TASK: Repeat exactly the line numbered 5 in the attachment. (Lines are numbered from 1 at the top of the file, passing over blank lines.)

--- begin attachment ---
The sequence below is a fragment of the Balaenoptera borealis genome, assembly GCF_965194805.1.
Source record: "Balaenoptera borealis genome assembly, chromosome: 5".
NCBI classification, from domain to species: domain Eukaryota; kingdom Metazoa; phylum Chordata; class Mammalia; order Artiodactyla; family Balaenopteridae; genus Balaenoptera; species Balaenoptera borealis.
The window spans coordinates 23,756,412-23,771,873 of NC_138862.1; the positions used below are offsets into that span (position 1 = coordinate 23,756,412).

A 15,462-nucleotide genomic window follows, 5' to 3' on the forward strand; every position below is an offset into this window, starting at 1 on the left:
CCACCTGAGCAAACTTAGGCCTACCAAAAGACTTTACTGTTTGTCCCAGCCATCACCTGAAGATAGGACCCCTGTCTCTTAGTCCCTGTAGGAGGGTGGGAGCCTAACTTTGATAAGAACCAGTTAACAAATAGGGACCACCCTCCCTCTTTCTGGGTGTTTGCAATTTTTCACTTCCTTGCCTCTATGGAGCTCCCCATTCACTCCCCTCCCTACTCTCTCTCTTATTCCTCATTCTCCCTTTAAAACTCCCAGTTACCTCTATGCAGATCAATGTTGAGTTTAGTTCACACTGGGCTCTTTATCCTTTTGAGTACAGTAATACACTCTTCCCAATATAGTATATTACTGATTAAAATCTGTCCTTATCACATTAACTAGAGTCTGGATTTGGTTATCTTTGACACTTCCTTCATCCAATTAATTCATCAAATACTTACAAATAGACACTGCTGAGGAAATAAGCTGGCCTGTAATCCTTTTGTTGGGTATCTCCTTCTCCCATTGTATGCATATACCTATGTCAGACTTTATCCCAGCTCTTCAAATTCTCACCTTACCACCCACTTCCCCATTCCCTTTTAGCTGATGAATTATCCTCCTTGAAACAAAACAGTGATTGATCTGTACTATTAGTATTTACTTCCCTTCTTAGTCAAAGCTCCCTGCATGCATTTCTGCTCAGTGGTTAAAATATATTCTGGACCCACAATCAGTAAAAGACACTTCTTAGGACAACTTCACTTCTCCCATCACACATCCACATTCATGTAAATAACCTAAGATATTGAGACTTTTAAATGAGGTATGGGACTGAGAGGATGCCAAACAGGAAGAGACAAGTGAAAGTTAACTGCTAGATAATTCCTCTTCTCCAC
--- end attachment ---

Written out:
A 15,462-nucleotide genomic window follows, 5' to 3' on the forward strand; every position below is an offset into this window, starting at 1 on the left: